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Re: too late for <wbr>, too soon for &#x200B; ?

From: Doug Cooper <doug@th.net>
Date: Fri, 24 Mar 2000 11:53:09 +0700
Message-Id: <3.0.3.32.20000324115309.007118e4@access.inet.co.th>
To: www-international@w3.org
Cc: Chris Lilley <chris@w3.org>
At 15:37 23/3/00 +0100, Chris Lilley wrote:
>Have you tried XML browsers, or just HTML ones?
HTML.

>OK, so you are saying that the expectation is that explicit segmentation
>using a zero-width space is acceptable to the community of SEA
>non-segmented language users? Certainly it is a lot more tractable than
>per-language dictionary lookup, for implementors.

  Unfortunately, this isn't an either/or situation.  An explicit zero-width
space
is necessary because:
  -- names, loanwords, neologisms, misspellings, etc. create situations in 
     which standard approaches to word breaking produce errors,
  -- since their bounds are not easily identified, these unknown areas can 
     make much longer sequences unsegmentable, or lead to incorrect
     segmentation,
  -- you can't assume that reliable dictionaries (or national interchange
     standards, for that matter) are available for render-time breaking.

   On the other hand, because a) &#x200B; more than doubles a doc's
'text payload' size, and b) most apps that generate HTML do not
insert breaks, some mechanism for breaking at render-time is needed.
However, the solution is certainly _not_ to enshrine one particular 
approach -- especially if that approach (dictionary-based maximal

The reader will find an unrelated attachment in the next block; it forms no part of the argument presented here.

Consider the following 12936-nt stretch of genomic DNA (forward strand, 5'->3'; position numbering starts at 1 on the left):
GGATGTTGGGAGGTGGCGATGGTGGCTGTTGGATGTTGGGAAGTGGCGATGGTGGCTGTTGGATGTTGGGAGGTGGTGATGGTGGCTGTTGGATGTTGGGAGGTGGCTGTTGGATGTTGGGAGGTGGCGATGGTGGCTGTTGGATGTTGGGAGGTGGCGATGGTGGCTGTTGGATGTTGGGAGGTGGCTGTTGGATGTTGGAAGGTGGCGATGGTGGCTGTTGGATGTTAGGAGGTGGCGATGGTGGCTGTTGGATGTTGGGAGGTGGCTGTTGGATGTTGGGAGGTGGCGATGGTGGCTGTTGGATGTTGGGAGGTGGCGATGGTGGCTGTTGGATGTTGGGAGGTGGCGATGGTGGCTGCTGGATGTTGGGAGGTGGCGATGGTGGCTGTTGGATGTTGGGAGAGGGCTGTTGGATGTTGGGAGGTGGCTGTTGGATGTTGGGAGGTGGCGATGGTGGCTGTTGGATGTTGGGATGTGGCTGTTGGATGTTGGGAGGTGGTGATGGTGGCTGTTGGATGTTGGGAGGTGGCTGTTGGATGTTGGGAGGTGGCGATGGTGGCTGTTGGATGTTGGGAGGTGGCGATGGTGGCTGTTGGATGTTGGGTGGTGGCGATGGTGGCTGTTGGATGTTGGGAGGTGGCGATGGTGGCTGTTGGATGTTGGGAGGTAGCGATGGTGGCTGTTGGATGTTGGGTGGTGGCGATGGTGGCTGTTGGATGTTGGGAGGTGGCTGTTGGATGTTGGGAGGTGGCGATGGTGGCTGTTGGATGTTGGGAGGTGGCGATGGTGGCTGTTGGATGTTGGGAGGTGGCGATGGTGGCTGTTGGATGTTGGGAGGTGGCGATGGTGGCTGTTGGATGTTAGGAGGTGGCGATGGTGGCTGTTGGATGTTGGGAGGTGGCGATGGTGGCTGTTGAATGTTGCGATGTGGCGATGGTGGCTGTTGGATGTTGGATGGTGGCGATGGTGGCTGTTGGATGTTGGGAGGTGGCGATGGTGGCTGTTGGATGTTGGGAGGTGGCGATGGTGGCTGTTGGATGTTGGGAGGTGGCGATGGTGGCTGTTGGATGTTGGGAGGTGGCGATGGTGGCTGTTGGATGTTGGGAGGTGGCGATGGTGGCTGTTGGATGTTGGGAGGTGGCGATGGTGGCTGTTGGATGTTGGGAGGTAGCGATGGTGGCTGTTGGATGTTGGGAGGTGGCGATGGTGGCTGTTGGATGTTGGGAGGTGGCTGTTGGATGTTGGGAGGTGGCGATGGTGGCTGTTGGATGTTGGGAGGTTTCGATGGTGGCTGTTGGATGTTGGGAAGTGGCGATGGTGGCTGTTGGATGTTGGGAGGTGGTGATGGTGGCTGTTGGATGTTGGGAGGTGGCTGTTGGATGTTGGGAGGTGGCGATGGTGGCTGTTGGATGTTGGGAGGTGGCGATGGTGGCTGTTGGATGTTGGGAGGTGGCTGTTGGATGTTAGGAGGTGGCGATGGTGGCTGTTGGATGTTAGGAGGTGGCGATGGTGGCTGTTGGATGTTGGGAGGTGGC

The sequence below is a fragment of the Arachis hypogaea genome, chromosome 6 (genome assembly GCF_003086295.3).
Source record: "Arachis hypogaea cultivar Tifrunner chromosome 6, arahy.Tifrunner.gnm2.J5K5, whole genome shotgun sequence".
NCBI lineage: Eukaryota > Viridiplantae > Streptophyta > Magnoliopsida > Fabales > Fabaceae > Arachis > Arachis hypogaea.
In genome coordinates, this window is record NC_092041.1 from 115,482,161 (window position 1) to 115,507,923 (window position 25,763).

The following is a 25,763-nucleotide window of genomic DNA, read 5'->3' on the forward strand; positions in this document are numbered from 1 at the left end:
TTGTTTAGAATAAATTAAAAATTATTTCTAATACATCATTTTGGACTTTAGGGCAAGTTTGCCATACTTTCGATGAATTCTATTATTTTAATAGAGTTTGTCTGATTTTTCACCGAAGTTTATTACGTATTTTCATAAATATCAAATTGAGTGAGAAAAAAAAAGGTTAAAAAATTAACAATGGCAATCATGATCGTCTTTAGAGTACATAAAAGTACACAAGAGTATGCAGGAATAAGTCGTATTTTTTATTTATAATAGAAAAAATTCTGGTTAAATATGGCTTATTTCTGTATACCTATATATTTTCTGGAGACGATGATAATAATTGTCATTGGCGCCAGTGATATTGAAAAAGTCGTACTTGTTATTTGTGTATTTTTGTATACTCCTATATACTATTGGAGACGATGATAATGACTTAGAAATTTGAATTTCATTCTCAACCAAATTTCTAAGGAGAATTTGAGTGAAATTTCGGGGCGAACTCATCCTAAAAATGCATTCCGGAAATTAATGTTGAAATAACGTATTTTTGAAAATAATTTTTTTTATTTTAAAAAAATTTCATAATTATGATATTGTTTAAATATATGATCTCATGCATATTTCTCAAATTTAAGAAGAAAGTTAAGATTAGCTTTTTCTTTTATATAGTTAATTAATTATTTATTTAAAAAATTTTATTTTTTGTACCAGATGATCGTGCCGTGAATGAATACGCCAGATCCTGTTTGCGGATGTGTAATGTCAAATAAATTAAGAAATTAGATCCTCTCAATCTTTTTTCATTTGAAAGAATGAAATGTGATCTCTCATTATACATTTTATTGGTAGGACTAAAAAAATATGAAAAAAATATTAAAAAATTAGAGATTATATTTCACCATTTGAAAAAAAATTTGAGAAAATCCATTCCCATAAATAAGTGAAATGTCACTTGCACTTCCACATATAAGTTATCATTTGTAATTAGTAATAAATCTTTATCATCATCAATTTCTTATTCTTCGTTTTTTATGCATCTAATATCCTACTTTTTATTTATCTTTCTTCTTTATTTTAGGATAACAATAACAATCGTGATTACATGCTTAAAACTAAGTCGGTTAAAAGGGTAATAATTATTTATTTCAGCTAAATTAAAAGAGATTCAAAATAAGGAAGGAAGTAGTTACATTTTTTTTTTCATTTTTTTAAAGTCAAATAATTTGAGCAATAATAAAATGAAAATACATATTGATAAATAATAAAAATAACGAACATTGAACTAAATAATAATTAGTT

matching) is known to be flakey.

   IMHO, a better way is to provide a hook, called just before the standard
line-breaking code, that lets a local app insert zero-width spaces as needed.
Maximal matching can be provided as a default local app, but there are 
other, lighter-weight approaches to weak segmentation for less-well-
documented languages (Burmese, say), as well as more robust methods
for better-studied systems like Thai.

>>   I'm raising this issue now both in the hope of resurrecting <wbr>,
>Unlikely ...

  Yet, hope springs eternal;-).  I just got this from ftang@netscape.com:

>We are going to release the beta of Netsape 6 in earily April
>I believe <wbr> works in Netscape 6 beta 1.

  But it's the bigger picture that I want to address.  If a tag of this 
importance (eg, it's ballpark 50% of the text volume of many Thai 
html pages) can disappear, then either:

  a) somebody is not articulating SEA needs clearly, or
  b) somebody is not listening.

   If anybody can point me to an archives in which this issue was 
discussed and resolved on technical merits, I will happily shut up.
Otherwise, though, it seems to me that the system is broken, and 
I'd like very much to figure out which side needs to be fixed.

  Best,
  Doug Cooper
__________________________________________________
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  Southeast Asian Software Research Center, Bangkok
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Received on Thursday, 23 March 2000 23:59:37 GMT

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